Current situation

Fire season on ODF-protected land has officially ended in all of Oregon as cooler temperatures and moister conditions settle over much of the state. This late in the fall, a key source of ignitions is fire escaping when piles of woody debris are burned. Care is required with that activity at any time of year.
































Wednesday, September 6, 2017

Eagle Creek and Indian Creek fires merge in the Columbia Gorge

The Eagle Creek and Indian Creek Fires in the Columbia River Gorge have merged and are now being managed as one incident. An infrared fly-over has estimated the combined fires to be 30,929 acres. After experiencing explosive fire behavior on the Eagle Creek Fire last night, firefighters were successful at holding fire growth to moderate levels Tuesday. A spot fire, which spread across the Columbia River early Tuesday near Archer Mountain, is approximately 120 acres today and is being managed by a Washington Department of Natural Resources Type 3 Team.

Structural firefighters led by the Oregon State Fire Marshal's Office saved the historic Multnomah Falls Lodge, built in 1925. A task force of structural engines and one aerial ladder truck worked in conjunction with a strike team of water tenders to keep the lodge wetted down during the fire storm of falling embers. Large trees nearby torched and fire crews used hose lines to protect the lodge from heat. Visit the Eagle Creek and Indian Creek Fires Facebook page to see pictures of the lodge.

Ian Yocum, Incident Commander with the Oregon State Fire Marshal said firefighters were successful in protecting other structures as well. “Firefighters had a good day out there. We lost one small residential structure and four outbuildings. We will continue to patrol and access structural protection needs.”

Defending private property, historical structures in the Columbia River Gorge Scenic Area, the various State Parks in the area and the Bull Run Watershed will continue to be top priorities for firefighters.

The I-84 freeway remains closed from Troutdale to Hood River due to rocks, snags and other debris entering the roadway. Oregon Department of Transportation will be working closely with the Unified Command team to determine when it will be safe to open. Detour routes are in place.

Temperatures are expected to be cooler today, but a Red Flag Warning will be in effect in the afternoon for potential lightning. Winds will shift to westerly, which may help improve the unhealthy air quality in the greater Portland metropolitan area. Those west winds, however, could propel fire growth to the east of the current fire perimeter.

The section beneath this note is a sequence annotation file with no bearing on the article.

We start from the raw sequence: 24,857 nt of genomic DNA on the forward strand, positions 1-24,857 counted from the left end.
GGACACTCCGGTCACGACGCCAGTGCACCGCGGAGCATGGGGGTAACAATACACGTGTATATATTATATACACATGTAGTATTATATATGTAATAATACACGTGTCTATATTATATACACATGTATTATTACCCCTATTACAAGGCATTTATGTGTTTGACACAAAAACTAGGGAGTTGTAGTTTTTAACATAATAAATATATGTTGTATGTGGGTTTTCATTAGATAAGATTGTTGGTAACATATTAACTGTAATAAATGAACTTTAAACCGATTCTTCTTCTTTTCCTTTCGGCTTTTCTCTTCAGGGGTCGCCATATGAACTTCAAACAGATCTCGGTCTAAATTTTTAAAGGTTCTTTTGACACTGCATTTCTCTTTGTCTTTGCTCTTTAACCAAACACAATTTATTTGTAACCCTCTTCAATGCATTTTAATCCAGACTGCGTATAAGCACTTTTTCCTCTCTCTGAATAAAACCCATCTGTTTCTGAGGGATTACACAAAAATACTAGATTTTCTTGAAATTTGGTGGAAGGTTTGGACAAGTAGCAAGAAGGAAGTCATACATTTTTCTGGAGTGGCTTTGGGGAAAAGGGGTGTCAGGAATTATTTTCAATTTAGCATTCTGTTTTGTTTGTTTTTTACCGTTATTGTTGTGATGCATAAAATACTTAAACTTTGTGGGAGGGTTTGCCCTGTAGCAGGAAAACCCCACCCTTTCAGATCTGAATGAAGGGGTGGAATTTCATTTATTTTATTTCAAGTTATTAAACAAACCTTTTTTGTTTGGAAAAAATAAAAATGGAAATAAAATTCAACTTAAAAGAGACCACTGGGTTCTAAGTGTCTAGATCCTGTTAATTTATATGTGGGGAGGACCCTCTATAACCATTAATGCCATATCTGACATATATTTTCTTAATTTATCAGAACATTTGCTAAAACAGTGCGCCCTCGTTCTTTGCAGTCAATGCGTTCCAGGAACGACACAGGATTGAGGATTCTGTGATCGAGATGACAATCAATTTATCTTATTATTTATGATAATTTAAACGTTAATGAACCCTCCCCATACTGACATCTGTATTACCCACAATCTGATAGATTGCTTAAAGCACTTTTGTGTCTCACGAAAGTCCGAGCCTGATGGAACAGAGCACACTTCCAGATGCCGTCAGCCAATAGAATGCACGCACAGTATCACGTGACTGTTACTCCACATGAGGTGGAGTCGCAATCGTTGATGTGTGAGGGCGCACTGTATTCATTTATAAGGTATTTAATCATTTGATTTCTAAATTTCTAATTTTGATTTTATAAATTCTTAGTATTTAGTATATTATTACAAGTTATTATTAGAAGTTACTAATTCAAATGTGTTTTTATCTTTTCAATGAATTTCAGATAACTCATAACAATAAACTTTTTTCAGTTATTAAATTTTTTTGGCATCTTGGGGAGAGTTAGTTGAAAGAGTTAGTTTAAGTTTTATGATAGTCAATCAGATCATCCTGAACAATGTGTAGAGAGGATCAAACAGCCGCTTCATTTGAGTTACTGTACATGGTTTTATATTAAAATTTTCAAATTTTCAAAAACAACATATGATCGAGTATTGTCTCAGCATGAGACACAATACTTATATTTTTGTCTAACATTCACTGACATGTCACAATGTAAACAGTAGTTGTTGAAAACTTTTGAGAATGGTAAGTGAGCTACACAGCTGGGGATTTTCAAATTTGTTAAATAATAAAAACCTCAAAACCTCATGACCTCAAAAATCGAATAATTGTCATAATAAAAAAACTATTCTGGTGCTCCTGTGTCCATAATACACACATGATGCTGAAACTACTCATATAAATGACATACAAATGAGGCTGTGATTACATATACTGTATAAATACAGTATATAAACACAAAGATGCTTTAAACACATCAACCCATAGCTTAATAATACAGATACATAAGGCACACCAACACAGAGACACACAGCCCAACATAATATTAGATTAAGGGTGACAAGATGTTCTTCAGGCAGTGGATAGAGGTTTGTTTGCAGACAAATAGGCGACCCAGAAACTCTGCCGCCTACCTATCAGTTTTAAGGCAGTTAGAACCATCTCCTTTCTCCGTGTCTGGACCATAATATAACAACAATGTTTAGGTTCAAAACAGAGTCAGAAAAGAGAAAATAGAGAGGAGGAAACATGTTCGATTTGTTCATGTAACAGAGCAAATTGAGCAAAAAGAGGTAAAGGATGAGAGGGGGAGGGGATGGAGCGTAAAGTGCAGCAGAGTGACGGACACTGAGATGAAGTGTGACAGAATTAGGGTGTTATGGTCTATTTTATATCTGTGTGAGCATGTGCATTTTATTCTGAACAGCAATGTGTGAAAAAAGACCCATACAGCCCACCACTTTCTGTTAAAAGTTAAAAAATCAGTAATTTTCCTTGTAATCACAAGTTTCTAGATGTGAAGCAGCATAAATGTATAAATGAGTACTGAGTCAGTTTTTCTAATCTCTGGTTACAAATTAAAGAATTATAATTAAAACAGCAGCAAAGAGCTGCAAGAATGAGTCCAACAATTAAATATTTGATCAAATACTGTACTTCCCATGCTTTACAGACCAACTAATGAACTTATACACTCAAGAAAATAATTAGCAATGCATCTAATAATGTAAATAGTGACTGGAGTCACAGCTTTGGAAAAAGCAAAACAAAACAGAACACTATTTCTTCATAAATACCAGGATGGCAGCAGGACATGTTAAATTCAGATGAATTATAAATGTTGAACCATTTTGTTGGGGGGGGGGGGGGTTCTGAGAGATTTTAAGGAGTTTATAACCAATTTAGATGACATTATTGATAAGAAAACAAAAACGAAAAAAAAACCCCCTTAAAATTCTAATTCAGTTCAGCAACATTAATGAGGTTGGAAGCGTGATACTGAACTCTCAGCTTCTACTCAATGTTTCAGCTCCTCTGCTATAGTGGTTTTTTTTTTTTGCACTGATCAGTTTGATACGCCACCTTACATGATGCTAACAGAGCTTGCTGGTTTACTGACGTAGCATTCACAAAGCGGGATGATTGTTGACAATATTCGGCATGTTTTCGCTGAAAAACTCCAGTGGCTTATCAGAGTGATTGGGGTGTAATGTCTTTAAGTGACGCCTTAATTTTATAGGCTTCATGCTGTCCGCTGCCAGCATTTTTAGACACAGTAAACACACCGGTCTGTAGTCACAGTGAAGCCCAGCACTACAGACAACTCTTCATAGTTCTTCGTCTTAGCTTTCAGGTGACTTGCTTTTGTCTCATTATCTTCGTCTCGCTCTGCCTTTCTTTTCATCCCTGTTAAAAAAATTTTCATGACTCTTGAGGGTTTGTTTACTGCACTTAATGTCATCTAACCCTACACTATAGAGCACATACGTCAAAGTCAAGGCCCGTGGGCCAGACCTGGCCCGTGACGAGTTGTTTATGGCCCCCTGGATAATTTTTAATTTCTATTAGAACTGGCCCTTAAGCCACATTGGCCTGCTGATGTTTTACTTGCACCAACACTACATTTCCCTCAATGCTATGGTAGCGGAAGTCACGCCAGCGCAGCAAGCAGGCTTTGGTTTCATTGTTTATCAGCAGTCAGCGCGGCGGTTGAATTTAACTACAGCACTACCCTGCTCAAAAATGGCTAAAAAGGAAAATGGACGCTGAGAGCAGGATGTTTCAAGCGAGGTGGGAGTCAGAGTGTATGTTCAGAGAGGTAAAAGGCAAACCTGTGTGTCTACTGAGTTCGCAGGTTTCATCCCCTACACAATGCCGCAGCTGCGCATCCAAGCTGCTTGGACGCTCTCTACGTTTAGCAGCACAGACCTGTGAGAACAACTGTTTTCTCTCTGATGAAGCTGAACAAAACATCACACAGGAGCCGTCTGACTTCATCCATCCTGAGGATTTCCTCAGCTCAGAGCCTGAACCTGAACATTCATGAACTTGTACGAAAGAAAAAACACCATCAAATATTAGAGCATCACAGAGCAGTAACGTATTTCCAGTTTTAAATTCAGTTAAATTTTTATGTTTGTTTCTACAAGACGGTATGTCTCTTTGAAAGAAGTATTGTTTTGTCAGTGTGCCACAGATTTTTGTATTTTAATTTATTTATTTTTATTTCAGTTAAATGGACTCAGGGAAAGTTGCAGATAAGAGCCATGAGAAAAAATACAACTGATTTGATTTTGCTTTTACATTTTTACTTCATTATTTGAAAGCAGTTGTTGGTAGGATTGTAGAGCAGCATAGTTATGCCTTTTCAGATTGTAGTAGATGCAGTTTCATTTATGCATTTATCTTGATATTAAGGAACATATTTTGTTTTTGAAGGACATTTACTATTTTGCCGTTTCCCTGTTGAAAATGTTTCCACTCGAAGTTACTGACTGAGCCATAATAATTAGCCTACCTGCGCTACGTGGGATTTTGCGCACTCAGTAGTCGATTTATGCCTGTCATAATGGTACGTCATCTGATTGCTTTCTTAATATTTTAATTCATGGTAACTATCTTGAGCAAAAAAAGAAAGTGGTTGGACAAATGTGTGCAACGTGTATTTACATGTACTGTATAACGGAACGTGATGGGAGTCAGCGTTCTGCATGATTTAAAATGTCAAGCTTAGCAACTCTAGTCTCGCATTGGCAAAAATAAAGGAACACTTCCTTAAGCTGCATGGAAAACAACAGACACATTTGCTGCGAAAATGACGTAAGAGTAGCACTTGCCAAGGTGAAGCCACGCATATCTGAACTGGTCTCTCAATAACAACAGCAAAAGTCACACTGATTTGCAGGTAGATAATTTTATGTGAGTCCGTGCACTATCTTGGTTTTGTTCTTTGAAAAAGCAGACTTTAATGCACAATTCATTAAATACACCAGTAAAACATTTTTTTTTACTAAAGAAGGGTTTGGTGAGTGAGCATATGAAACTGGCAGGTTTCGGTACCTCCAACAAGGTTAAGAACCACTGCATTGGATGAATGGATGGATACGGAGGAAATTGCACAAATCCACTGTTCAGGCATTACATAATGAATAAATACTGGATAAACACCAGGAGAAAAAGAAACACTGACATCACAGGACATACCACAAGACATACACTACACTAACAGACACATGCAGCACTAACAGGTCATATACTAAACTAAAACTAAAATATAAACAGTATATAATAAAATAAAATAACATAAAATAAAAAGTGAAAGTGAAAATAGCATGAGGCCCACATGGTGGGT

For real time and current evacuation information, please contact the sheriffs' offices in Multnomah, Hood River or Skamania County. 

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Comments and questions

The purpose of this blog is to provide breaking news about wildfire activity on the forestlands protected by the Oregon Department of Forestry. We invite you to post questions or comments you have about current wildfires. Please keep your posts civil and free of profanity. You are also welcome to contact us by email at: information@odf.state.or.us.

Current wildfire info

Cool, wet weather in the winter of 2016-17 ended Oregon's long drought and left a thick snowpack at higher elevations which will take some time to melt. However, in the summer of 2017 a series of heatwaves and a prolonged stretch of dry weather created conditions that dried forest fuels, allowing fires to start and spread. The result was more than a thousand fires on lands protected by the Oregon Department of Forestry.Ninety-five percent of these were put out at less than 10 acres.






What we do

Protection jurisdiction

The Oregon Dept. of Forestry protects 16 million acres of private and public forestlands from wildfire. This includes all private forestlands in Oregon as well as state and local government-owned forests, along with 2.8 million acres of federal Bureau of Land Management lands in the western part of the state. In total there are about 30.4 million acres of forest in Oregon.



Fire suppression policy

The department fights fire aggressively, seeking to put out most fires at 10 acres or smaller. This approach minimizes damage to the timber resource and fish and wildlife habitat, and protects lives and property. It also saves money. While suppressing large fires can cost millions of dollars, economic and environmental damage from wildfires can be many times greater.





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Oregon Dept. of Forestry's public information officers in Salem, Ore., maintain this blog. During the wildfire season, we spend much of our time reporting on fires and firefighting to news media and the public.